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2023 Marlins Opening Day Roster Projection 2.0

How the Marlins might go about assembling their 26-man active roster using only players currently in the organization.

Pablo Lopez #49 of the Miami Marlins pitches against the Oakland Athletics in the bottom of the first inning at RingCentral Coliseum on August 23, 2022 in Oakland, California.
Despite the persistent trade rumors, Pablo López remains a Marlin as we enter 2023.
Photo by Thearon W. Henderson/Getty Images

At the dawn of the new calendar year, nobody feels as though the 2023 Miami Marlins have been fully assembled, but months of inquiries and negotiations have culminated in minimal acquisitions. It seems as though many familiar faces from last season will be retained. The team’s record was not indicative of their talent...allegedly.

There is no use predicting the Opening Day active roster so far in advance. This is merely a projection using players currently under the club’s control.

The Opening Day roster is not comprised of an organization’s best 26 players. It is never that simple. I’ll touch on some of the factors that influence those decisions below. Also, just because somebody makes the cut for me doesn’t mean I believe they would hold onto their spot throughout the season. For players on the fringe, production is key.

Please note that I am anticipating Anthony Bender, Max Meyer and Sixto Sánchez to begin the 2023 season on the injured list as they rehab from their respective surgeries.

VETERANS/DESERVING LOCKS: Sandy Alcantara, Jon Berti, Richard Bleier, JT Chargois, Jazz Chisholm Jr., Garrett Cooper, Dylan Floro, Nick Fortes, Avisaíl García, Pablo López, Jesús Luzardo, Steven Okert, Miguel Rojas, Tanner Scott, Jean Segura, Jorge Soler, Jacob Stallings and Joey Wendle

There’s no elaboration needed for the majority of these names. They performed substantially above replacement level in 2022 and did so in a way that doesn’t seem “fluky.”

Although Scott trended in the wrong direction as last season progressed, he has the appropriate demeanor to close out games when necessary. He’s also owed a multi-million-dollar salary in 2023. The Marlins would have non-tendered him if they had any doubts about him being major league-caliber moving forward.

The disappointing Stallings played much closer to expectations in the second half of the season (117 wRC+) and the Marlins greatly value his intangibles.

With $41 million still owed to García, the Marlins won’t do anything drastic right now. They’ll hope that his renewed commitment to conditioning sticks and that his career trend of every-other-year effectiveness continues.

In the previous projection, I listed Wendle as the primary starter at third base. Segura’s arrival relegates him to a less prominent yet still notable role.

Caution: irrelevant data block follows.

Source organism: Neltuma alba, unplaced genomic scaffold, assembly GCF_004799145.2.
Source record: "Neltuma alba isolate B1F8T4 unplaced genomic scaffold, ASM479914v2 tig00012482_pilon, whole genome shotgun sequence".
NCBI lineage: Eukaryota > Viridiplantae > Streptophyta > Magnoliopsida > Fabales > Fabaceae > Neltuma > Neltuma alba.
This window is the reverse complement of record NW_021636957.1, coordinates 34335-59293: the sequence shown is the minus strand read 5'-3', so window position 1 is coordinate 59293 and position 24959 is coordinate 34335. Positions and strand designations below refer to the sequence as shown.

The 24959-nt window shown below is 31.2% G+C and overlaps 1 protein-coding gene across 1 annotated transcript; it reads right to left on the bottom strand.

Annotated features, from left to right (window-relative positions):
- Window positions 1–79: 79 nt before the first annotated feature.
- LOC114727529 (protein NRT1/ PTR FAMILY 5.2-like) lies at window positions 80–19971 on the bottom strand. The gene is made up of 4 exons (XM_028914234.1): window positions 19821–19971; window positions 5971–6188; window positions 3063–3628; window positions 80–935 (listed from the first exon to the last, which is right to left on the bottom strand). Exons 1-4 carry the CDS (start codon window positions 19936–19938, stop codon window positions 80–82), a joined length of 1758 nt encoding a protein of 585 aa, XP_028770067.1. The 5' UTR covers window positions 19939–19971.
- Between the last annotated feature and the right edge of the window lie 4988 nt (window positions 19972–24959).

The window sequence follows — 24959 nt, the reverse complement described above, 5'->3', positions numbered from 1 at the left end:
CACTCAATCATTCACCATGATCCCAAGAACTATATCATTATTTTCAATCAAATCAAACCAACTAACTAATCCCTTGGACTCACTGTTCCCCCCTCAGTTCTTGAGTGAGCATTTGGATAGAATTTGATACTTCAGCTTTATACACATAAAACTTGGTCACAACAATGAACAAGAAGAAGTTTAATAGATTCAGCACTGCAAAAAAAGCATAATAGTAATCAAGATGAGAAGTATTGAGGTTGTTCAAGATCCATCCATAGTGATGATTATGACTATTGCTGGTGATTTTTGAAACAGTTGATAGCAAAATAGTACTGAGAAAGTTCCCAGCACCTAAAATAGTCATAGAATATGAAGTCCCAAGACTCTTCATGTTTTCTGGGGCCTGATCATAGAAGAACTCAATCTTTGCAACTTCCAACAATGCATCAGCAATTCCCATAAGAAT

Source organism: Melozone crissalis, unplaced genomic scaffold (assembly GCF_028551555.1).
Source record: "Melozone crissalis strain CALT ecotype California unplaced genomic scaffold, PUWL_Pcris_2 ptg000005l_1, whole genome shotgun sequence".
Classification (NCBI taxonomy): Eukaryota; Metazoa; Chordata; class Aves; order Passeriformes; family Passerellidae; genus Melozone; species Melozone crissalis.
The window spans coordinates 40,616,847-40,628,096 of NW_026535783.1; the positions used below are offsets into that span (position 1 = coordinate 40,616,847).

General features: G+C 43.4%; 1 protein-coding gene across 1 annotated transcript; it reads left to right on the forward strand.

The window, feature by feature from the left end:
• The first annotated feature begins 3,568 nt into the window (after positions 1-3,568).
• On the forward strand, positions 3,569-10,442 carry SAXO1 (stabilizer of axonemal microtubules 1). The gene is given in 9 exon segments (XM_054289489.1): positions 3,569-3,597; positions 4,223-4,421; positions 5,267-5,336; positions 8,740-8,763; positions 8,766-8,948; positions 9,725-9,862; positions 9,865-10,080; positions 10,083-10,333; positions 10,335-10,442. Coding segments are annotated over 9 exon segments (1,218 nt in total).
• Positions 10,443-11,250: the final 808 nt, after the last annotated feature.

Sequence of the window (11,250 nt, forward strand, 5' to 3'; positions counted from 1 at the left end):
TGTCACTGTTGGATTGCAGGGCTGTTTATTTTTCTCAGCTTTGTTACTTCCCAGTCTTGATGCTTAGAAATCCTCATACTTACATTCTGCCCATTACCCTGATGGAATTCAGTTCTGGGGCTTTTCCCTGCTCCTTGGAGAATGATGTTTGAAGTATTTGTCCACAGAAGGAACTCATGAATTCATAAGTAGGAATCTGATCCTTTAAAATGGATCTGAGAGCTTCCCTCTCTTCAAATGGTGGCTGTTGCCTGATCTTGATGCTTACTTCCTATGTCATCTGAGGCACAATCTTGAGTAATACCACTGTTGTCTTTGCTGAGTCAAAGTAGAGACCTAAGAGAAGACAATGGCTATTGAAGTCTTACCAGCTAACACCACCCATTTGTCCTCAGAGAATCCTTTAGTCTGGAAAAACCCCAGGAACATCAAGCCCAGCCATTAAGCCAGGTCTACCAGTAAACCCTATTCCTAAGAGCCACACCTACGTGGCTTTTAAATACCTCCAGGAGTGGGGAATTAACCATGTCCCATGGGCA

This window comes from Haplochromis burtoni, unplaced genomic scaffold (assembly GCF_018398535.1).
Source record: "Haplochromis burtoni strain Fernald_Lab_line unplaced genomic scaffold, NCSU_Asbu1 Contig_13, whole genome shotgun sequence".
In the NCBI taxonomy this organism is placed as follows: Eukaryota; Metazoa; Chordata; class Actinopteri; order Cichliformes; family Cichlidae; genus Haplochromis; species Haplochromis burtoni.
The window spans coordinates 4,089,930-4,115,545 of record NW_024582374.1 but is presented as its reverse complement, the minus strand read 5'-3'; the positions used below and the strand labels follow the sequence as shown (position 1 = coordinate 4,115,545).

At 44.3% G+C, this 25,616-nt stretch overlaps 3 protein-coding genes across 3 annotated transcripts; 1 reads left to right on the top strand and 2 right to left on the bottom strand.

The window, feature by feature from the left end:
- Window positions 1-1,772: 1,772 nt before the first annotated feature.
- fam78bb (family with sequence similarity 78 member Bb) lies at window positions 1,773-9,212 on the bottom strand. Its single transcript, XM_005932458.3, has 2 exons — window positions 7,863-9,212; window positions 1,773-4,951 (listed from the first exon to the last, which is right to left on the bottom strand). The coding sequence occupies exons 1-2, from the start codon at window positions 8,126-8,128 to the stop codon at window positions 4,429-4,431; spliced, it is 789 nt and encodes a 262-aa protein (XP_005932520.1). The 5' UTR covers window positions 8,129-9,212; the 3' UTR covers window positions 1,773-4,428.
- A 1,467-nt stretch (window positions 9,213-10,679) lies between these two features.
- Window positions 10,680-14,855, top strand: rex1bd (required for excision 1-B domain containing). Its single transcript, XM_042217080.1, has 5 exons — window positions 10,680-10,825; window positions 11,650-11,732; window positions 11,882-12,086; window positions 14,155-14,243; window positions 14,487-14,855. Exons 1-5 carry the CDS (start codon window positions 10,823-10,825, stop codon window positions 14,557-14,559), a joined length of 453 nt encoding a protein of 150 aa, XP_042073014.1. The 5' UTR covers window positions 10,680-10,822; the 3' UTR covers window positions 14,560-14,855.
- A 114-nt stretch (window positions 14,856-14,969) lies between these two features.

ROSTER RULES BENEFICIARIES: Edward Cabrera, Daniel Castano, Nic Enright and Jesús Sánchez

Fish Stripes original GIF

Cabrera, Castano and Sánchez have extinguished their minor league option years. If healthy, they must be on the team or on the waiver wire. It is an easy call to award spots to Cabrera and Sánchez despite concerns about the former’s control and the latter’s plate approach—they both flashed awesome upside in 2022. As for Castano, the Marlins’ early-season schedule facilitates his fit. A conventional “long man” will be relied upon during their March/April stretch of 29 games in 32 days.

The Marlins went the safe route with their Rule 5 Draft pick. Enright posted a 2.78 FIP during his tenure in the Guardians farm system. There’s a low-leverage bullpen role reserved for him.


It would be easier to pencil in Rogers if he had made his final few scheduled starts of 2022. A left lat strain got in the way of him salvaging good vibes from a miserable individual campaign. Barring trades, the former All-Star has fierce internal competition for a starting job, but I think he’ll show enough during spring training to clinch it.

YOUNG BATS: Bryan De La Cruz and Jerar Encarnación

Perhaps De La Cruz ought to be a “deserving lock” for Opening Day considering his fantastic finish to the regular season and the lack of competent left/center field alternatives on the Marlins at the moment. It’s semantics. He has the inside track to the 26-man.

Garrett Cooper needs to have a backup at first base. Through the years, Don Mattingly would occasionally deploy Miguel Rojas as a late-game defensive replacement, but Rojas has rarely made starts there. I previously viewed this roster spot as a battle between Encarnación and Charles Leblanc. With the latter now out of the picture, it’s up to the Dominican slugger to prove to the Marlins that his winter ball rampage is transferrable to the big leagues.


Nance quietly tinkered with his breaking ball usage after a midseason slump and the results were encouraging. Filling out the bullpen is an exercise in splitting hairs, and Nance in particular—entering his age-32 season—will be on a short lease. Nasty yet inexperienced homegrown relievers are breathing down his neck.

TOUGHEST OMISSIONS: Peyton Burdick, Braxton Garrett and Josh Simpson

NON-ROSTER WILDCARDS: Garrett Hampson, Brian Miller and Eury Pérez